After reading The Best Possible Answer by E. Katherine Kottaras I can safely say I am so glad camera phones and social media weren’t a thing when I was in school, but that’s really only a small part of a much bigger story.
Vivianna Rabinowitz-Lowe has her senior year all planned out. She has the SATs to take, a college essay to write, a Stanford application to finalize, and a summer program to attend.
At the end of Vivi’s junior year of high school she starts to see a brilliant and bright future dim before her. She’s broken up with her boyfriend, who she trusted with secret photos that went viral and spread throughout the school. Her focus on school has led her to get into a bicycle accident and her doctor has demanded she rest.
The accident is just the tip of the iceberg. Vivi’s parents have also seperated. He’s on a business trip to Singapore and Vivi views his departure as being her fault due to the timing.
To stay busy, Vivi takes a job working at the pool with her friend Sammie. There she meets Evan, a college-student who starts teaching Vivi that she can trust people again. As they spend time together, Vivi learns something else: that she doesn’t have to be perfect all the time.
I have a weakness for perfectionists, but I also detest reading about them. Sometimes the strive for perfection makes the character seem really myopic in their pursuit of their goals and makes it difficult to read their story.
I didn’t have this problem with Vivi. Kottaras picks up Vivi’s story at a point where things are really falling apart. Rather than an exposition of Vivi’s goals and dreams we start to follow her during a downward cascade. The snapshots of the future she envisions for herself come in the form of her to-do list and the structure of her life seen in the form of test-taking habbits that appear at the start of each chapter.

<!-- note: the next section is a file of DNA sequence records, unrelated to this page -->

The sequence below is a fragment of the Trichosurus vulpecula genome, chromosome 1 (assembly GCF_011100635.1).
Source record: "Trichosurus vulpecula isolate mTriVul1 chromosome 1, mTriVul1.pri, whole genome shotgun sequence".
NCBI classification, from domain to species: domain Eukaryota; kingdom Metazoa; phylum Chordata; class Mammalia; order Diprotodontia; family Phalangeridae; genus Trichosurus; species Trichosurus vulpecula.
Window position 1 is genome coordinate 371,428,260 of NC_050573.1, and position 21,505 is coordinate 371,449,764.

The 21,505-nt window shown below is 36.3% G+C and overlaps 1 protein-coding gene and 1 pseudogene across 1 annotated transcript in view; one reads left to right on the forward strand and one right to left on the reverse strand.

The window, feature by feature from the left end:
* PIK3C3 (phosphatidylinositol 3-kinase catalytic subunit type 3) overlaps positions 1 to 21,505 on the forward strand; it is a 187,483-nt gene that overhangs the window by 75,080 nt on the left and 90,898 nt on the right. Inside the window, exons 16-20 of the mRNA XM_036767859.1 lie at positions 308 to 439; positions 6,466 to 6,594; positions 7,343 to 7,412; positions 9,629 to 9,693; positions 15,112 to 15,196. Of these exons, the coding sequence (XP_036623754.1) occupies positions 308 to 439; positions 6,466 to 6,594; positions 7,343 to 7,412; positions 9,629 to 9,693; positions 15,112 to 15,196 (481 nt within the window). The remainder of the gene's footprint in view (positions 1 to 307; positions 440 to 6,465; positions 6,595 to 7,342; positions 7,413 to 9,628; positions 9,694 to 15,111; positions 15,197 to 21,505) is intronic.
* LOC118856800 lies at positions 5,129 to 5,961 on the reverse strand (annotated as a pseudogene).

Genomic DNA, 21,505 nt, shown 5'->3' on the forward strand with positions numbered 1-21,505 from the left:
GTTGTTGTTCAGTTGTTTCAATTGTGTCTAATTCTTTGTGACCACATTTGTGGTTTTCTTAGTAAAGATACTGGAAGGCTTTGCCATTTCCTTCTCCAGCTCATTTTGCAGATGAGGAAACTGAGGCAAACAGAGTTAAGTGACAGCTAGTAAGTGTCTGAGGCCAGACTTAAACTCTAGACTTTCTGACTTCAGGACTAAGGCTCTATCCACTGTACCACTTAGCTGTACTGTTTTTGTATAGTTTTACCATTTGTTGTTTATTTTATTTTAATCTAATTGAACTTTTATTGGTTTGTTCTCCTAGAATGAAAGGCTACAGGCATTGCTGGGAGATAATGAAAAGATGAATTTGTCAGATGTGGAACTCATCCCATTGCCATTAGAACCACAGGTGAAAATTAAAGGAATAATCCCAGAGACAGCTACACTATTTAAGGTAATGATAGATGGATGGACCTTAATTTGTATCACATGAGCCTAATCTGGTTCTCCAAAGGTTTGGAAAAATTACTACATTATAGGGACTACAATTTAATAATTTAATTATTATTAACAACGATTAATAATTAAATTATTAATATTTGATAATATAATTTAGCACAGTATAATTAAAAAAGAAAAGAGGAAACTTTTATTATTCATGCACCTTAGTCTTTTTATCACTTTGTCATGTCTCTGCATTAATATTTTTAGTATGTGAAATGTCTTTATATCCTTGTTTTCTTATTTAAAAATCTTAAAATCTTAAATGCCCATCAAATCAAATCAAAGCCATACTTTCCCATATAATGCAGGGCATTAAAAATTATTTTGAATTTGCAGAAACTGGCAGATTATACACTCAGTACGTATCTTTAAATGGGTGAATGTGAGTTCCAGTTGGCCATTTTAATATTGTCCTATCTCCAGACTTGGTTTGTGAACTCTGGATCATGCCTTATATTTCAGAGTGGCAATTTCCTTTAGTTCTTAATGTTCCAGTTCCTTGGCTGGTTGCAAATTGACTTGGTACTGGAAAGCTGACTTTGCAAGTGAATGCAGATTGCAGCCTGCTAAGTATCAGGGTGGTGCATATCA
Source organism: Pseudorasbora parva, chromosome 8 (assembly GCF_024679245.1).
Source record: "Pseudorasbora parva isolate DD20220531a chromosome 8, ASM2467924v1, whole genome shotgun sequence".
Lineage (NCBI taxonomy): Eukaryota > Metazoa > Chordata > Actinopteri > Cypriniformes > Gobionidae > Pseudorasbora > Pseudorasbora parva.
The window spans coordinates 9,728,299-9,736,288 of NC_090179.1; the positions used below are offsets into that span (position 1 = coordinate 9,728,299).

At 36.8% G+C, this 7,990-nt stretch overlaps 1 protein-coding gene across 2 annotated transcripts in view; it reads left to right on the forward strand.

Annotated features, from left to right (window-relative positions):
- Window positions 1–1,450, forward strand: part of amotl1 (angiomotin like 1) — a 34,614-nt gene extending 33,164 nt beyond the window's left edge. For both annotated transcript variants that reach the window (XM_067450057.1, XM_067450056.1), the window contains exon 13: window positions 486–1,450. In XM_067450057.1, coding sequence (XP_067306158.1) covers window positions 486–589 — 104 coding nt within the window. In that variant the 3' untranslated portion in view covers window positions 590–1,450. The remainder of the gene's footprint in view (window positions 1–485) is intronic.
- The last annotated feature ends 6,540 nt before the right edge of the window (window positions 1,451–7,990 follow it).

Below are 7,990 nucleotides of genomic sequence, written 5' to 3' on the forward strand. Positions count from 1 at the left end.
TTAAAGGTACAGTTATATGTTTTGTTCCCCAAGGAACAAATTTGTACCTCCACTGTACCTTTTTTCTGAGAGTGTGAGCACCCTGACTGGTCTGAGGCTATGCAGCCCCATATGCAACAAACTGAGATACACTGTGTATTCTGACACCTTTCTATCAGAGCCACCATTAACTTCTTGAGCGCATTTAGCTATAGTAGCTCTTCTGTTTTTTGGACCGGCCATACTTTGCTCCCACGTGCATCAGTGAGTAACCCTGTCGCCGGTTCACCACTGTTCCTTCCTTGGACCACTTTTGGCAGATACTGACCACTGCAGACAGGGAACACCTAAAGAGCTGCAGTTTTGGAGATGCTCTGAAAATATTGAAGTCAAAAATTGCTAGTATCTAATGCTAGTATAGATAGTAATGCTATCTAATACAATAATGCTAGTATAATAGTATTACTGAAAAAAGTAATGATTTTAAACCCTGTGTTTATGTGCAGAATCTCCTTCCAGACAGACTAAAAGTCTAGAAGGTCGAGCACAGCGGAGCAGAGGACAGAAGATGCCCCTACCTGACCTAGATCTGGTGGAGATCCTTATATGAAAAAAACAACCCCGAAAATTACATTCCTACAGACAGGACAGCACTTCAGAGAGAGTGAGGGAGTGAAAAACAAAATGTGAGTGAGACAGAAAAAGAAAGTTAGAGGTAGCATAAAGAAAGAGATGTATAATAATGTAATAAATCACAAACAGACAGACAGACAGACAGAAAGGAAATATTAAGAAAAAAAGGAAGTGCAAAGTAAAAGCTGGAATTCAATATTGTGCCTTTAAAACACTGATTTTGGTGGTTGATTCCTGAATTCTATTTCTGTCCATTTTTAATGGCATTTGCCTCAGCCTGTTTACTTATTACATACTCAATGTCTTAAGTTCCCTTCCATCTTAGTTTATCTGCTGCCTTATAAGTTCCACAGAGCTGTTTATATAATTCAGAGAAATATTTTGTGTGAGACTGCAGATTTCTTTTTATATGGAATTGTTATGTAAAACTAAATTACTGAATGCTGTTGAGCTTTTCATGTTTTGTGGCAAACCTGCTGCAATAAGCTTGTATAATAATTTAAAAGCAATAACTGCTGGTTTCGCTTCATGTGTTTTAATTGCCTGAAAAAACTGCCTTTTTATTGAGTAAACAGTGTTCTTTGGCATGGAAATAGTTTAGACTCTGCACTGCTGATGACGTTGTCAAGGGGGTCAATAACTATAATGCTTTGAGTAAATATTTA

There is no question that Vivi is a hardworking girl, but she is pushing herself a little too far and that’s what’s leading to the exhaustion and the bicycle addicent in the first chapters. As we follow Vivi home we see how she relates to her mom and little sister, and how she blames herself for her father leaving. It’s a scenario that is easy to sympathize with and it’s one that I find completely relatable.
While this book could fit into several categories, The Best Possible Answer is first and foremost a story about growing up and growing pains. Although it has notes of romance and friendship, one of the most important aspects of this novel is the way that Vivi learns to care for herself. She doesn’t do that through the help of a relationship or validation from getting into her top school: she does that by surrounding herself with people who care about her.
There is a difference between what we should do and what we want to do. Some of us realize that a little late and Vivi’s story is the perfect example of how to come to that conclusion yourself.
I am not sure The Best Possible Answer has lasting appeal for an adult audience, but I do think that it’s aimed at the right target audience and that high school students will get a lot out of Vivi’s story.
There are several threads in Vivi’s life that weave this tapestry together, and in the interest of not revealing spoilers, I am not going to discuss them, but Vivi’s life feels three dimensional and doesn’t lose that feeling throughout the novel.
One of the best things about this book is that it doesn’t have a definitive ending. I prefer when a book ties its threads together and then leaves a few things open for questions and imagination at the end.
The end of The Best Possible Answer is satisfying, but sometimes doesn’t feel complete. It’s a snapshot in the character’s life and that is all it is meant to be. Vivi has an existence after high school but it is up to the reader to imagine what that is.
And for someone who hated high school themselves, I can’t imagine a better ending for a character who is dealing with some really tough life issues. The plot never resorts to melodramamatic actions, but you still get the sense that this isn’t the best time for Vivi and you want to believe that things can and will get better with whatever shape the future happens to take.